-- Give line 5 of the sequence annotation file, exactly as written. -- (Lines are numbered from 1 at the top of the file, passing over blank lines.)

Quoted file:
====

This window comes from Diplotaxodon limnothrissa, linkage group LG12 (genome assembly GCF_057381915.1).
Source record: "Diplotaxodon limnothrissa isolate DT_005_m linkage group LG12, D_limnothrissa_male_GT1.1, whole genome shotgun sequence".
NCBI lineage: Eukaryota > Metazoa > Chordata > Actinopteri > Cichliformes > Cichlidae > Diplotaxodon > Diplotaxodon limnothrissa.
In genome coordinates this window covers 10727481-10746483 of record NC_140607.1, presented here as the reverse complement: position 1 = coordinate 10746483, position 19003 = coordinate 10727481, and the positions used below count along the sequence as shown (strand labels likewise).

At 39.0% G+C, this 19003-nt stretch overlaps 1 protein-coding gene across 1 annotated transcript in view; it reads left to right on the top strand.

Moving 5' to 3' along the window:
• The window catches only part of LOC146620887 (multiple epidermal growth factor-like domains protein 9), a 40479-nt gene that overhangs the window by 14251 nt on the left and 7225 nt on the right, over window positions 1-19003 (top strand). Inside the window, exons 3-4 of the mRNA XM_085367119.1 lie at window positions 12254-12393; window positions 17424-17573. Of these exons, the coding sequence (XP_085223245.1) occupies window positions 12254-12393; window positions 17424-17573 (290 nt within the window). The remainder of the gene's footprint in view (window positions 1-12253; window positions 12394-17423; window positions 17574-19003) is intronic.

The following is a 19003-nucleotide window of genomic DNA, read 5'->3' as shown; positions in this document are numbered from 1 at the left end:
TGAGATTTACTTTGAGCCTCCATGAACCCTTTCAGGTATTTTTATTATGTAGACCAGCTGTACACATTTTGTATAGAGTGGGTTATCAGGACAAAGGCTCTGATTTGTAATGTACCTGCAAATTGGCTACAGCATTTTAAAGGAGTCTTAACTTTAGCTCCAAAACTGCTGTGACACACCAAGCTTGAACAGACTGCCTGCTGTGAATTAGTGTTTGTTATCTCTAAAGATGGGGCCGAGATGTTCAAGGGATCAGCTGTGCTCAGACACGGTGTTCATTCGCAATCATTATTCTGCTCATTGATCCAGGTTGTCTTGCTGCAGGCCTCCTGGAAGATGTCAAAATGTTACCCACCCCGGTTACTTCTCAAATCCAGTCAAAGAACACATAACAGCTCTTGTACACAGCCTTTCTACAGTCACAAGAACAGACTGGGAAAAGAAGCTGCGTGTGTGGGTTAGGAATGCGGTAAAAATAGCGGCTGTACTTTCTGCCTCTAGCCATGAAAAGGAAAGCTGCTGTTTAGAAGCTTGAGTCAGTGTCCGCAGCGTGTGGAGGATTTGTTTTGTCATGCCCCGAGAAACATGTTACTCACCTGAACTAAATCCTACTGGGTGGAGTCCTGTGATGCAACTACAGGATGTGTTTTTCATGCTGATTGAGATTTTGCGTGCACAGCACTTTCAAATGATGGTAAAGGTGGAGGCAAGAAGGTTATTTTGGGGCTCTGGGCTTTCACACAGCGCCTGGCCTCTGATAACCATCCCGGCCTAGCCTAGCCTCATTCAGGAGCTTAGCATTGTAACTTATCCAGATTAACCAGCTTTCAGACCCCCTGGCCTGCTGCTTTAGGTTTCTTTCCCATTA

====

At 39.0% G+C, this 19003-nt stretch overlaps 1 protein-coding gene across 1 annotated transcript in view; it reads left to right on the top strand.